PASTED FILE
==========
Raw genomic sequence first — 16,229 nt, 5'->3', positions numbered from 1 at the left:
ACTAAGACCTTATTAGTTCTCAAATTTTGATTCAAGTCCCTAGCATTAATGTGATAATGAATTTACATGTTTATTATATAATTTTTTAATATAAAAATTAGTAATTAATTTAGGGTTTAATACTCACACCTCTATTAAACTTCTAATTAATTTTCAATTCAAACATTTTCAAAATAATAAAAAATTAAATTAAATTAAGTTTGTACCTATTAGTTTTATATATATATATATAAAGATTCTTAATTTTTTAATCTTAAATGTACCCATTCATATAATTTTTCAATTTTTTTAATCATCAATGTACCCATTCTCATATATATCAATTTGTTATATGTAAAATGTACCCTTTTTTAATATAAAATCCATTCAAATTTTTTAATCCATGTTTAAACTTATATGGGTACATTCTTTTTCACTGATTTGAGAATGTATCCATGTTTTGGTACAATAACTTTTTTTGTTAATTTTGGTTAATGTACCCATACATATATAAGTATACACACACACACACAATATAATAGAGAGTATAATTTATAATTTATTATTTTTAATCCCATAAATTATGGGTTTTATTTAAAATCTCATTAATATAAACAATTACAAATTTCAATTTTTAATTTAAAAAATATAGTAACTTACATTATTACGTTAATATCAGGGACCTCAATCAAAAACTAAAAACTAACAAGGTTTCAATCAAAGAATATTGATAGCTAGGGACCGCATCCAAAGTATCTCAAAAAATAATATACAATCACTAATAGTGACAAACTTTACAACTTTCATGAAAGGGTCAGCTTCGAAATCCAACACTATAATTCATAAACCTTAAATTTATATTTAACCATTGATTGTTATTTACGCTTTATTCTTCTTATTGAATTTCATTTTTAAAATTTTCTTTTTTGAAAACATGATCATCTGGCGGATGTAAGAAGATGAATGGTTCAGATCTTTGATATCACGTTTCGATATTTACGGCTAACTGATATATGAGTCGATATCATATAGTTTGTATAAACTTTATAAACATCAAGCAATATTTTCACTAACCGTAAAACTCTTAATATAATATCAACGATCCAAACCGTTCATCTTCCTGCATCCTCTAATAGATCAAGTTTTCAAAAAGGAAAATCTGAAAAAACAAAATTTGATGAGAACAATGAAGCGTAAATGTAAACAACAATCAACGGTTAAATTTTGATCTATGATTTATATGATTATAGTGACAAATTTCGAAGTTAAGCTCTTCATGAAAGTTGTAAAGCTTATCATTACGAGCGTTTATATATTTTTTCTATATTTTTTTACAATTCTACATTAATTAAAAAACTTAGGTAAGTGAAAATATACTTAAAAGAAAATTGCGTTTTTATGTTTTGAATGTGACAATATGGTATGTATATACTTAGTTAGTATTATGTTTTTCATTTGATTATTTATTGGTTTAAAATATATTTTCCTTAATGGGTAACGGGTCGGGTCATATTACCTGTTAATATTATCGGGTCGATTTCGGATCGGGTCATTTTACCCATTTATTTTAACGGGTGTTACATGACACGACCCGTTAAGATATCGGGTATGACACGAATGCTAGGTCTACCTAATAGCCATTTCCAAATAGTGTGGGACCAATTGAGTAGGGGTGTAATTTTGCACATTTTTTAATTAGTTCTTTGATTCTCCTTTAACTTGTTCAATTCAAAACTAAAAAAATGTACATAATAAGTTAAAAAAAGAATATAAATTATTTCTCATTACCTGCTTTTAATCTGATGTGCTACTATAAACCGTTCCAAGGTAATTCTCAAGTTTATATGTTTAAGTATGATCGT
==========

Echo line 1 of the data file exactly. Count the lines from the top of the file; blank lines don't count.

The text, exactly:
Raw genomic sequence first — 16,229 nt, 5'->3', positions numbered from 1 at the left: